Shocklee: It wouldn’t be impossible. It would just be very, very costly. The first thing that was starting to happen by the late 1980s was that the people were doing buyouts. You could have a buyout–meaning you could purchase the rights to sample a sound–for around $1,500. Then it started creeping up to $3,000, $3,500, $5,000, $7,500. Then they threw in this thing called rollover rates. If your rollover rate is every 100,000 units, then for every 100,000 units you sell, you have to pay an additional $7,500. A record that sells two million copies would kick that cost up twenty times. Now you’re looking at one song costing you more than half of what you would make on your album.
Chuck D: Corporations found that hip-hop music was viable. It sold albums, which was the bread and butter of corporations. Since the corporations owned all the sounds, their lawyers began to search out people who illegally infringed upon their records. All the rap artists were on the big six record companies, so you might have some lawyers from Sony looking at some lawyers from BMG and some lawyers from BMG saying, “Your artist is doing this,” so it was a tit for tat that usually made money for the lawyers, garnering money for the company. Very little went to the original artist or the publishing company.
Shocklee: By 1990, all the publishers and their lawyers started making moves. One big one was Bridgeport, the publishing house that owns all the George Clinton stuff. Once all the little guys started realizing you can get paid from rappers if they use your sample, it prompted the record companies to start investigating because now the people that they publish are getting paid….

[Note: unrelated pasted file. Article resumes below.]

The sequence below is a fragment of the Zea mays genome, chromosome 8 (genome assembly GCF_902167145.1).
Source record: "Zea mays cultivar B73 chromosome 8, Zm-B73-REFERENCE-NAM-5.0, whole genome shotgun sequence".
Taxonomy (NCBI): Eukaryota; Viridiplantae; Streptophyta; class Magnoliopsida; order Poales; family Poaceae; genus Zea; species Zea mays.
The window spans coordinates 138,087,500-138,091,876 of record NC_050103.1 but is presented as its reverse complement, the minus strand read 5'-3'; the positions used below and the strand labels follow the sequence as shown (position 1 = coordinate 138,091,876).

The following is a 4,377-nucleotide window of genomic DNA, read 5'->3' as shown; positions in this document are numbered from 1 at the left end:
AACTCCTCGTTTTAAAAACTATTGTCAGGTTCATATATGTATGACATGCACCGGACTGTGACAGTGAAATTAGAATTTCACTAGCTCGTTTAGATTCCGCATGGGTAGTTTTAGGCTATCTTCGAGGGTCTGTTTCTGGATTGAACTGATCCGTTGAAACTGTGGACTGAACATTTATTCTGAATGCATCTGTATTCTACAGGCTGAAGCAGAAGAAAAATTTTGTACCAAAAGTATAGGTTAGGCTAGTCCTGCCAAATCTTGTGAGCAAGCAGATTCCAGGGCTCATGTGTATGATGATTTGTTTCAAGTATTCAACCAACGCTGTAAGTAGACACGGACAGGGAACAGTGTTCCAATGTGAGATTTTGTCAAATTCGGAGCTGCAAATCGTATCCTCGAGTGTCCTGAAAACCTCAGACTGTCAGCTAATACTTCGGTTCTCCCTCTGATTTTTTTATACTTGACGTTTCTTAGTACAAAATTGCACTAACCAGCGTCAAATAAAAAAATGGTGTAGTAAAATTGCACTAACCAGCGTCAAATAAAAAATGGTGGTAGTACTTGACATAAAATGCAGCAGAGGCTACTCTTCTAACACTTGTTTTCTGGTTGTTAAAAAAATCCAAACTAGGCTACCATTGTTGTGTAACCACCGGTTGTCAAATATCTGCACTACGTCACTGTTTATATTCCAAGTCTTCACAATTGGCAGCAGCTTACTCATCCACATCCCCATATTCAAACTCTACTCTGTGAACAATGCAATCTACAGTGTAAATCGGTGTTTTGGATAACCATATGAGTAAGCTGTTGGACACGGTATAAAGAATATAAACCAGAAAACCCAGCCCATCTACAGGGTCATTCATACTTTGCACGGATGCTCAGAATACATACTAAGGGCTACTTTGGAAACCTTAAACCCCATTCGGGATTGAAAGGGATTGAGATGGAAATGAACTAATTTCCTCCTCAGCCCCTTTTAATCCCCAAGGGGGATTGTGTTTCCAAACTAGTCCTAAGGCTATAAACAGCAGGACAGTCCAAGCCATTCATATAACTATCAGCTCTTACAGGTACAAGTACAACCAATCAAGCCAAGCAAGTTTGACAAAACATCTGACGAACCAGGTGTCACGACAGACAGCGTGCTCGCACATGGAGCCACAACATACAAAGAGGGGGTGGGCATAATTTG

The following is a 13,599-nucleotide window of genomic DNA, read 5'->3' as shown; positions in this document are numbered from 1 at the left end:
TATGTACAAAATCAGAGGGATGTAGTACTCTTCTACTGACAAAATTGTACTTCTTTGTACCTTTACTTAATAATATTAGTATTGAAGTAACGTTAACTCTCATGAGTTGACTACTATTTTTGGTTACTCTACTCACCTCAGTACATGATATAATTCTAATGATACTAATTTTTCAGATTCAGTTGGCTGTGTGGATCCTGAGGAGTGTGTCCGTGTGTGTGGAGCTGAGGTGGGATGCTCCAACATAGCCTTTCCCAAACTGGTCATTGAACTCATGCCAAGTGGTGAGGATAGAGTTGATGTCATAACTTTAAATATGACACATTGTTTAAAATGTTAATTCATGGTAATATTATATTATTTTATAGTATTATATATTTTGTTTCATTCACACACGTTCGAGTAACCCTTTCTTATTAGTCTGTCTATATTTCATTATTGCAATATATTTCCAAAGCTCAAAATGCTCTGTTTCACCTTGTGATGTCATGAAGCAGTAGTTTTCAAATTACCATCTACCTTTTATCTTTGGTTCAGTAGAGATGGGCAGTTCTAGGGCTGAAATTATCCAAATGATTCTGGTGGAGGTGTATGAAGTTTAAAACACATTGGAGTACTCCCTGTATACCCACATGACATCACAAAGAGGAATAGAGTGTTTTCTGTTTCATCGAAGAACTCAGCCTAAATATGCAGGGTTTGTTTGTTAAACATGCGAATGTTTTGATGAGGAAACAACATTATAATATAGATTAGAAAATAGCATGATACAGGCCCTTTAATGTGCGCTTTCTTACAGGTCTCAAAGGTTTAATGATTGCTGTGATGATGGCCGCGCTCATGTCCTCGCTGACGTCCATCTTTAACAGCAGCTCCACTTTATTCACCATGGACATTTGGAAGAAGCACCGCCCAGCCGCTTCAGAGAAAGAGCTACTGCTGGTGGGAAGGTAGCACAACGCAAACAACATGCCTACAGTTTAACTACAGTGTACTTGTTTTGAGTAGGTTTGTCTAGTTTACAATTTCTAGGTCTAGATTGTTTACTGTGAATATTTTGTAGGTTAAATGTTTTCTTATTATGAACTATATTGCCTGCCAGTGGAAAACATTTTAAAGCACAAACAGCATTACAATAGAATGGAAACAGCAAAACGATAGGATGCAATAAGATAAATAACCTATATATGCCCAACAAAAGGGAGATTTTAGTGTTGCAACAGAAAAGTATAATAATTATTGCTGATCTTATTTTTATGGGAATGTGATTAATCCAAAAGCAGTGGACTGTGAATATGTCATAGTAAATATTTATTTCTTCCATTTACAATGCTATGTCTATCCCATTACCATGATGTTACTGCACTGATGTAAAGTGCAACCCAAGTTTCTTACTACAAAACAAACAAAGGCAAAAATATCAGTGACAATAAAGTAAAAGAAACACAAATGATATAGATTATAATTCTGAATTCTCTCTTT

Much more at Stay Free! Check it out.
I would very much like to see sampling greatly opened up, with standard rates across the board like the royaltiy rates for recording someone else’s song: I can record any song I want and the royalty rates are set and not subject to individual negotiation, nor can it be prohibited by the rights holder, unlike say, the Beatles and Stones who forbid sampling of their material outright (see DJ Dangermouse case). The entire library of recorded work should be avaiable for sampling at standardized rates as all published songs are available for performance or recording.
Here is more on the Public Enemy production team (“The Bomb Squad”) by Kevin Johnson from the Encyclopedia of Record Producers:
- The Bomb Squad (Hank Shocklee, Keith Shocklee, Eric (Vietnam) Sadler, Carl Ryder)